Electromagnetic radiation is a much more effective beacon.
Astronomers broadcast the first radio message designed for extraterrestrial ears from the Arecibo Observatory in Puerto Rico in 1974. The series of 1’s and 0’s was designed to transmit simple information about humanity and biology and was sent towards the globular cluster M13. Since M13 is 25,000 light-years away, you shouldn’t hold your breath for an answer.
In addition to these determined attempts to send a message to aliens, the whimsical signals of radio and television broadcasts have been leaking into space for nearly a century. This ever-expanding earthly babble bubble has already reached many stars. But there’s a big difference between a focused burst of radio waves from a giant telescope and a diffuse leak: The faint signal from a show like “I Love Lucy” fades beneath the hum of radiation left over from the Big Bang shortly after it hits. leave the solar system
Sending new messages
Almost half a century after the Arecibo message, two international teams of astronomers are planning new attempts at extraterrestrial communication. One is using a giant new radio telescope and the other is choosing a compelling new target.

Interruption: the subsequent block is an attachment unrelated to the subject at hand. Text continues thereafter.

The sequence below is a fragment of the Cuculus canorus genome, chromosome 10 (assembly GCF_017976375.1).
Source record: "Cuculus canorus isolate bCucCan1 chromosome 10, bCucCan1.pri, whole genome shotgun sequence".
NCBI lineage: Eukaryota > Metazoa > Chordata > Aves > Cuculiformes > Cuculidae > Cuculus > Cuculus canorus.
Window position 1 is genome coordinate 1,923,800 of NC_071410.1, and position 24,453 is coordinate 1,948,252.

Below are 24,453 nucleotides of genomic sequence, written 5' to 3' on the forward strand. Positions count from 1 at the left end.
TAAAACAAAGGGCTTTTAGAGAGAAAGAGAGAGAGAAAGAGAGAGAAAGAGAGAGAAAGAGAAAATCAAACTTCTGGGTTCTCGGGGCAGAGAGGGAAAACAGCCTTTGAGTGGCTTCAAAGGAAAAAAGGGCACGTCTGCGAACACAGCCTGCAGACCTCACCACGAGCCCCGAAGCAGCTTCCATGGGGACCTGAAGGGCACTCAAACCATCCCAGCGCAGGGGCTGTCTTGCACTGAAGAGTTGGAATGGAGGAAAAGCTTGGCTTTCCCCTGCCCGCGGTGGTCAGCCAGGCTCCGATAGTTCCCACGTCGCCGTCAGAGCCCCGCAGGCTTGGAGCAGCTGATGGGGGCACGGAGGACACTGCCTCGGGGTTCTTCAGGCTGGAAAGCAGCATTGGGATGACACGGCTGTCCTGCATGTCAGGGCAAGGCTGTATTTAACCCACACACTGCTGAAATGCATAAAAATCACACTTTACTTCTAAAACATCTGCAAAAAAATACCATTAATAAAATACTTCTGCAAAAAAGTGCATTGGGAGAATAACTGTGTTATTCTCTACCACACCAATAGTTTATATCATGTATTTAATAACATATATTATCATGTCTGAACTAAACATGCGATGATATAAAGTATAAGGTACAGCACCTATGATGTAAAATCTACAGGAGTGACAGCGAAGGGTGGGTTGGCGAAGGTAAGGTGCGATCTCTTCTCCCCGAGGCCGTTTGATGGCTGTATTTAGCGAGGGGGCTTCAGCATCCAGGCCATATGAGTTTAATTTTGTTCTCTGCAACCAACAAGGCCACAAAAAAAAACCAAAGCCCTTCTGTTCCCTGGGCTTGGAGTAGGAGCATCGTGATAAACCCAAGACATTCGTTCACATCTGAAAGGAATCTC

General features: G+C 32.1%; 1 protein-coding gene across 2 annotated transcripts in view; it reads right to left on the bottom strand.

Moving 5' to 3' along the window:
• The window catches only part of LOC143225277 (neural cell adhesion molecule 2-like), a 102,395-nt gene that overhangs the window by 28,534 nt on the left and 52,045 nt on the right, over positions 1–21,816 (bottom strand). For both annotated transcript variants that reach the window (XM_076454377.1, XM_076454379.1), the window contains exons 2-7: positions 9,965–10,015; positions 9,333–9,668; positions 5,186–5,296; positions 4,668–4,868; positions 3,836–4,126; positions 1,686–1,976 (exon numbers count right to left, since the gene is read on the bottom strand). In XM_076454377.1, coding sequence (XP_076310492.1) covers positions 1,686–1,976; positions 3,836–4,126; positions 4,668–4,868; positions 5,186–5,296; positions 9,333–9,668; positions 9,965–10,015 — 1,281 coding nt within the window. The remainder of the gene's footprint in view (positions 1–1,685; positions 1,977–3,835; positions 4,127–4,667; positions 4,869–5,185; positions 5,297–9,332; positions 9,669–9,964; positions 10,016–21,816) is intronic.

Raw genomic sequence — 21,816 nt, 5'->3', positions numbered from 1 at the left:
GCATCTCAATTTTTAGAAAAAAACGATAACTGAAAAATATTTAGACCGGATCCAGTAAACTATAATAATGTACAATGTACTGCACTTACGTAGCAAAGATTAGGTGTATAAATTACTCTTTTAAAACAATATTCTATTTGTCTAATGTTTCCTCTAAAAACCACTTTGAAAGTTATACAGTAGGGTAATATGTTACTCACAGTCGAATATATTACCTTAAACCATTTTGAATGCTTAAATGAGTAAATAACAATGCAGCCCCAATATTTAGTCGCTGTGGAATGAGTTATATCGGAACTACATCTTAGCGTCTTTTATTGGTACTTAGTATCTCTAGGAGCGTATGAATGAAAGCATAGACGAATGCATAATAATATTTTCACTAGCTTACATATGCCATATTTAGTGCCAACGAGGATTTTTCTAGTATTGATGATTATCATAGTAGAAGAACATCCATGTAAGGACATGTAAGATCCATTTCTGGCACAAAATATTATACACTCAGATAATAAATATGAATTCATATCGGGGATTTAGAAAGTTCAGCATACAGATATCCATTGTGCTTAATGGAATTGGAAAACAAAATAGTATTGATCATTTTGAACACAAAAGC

One of these new messages will be sent from the world’s largest radio telescope in China sometime in 2023. The telescope, with a diameter of 500 meters (1,640 feet), will emit a series of radio pulses over a wide swath of heaven. . These on and off pulses are like the 1’s and 0’s of digital information.
The message is called “The Beacon in the Galaxy” and includes prime numbers and mathematical operators, the biochemistry of life, human forms, the location of the Earth and a timestamp. The team is sending the message toward a group of millions of stars near the center of the Milky Way, about 10,000 to 20,000 light-years from Earth. While this maximizes the pool of potential aliens, it does mean that it will be tens of thousands of years before Earth can get an answer.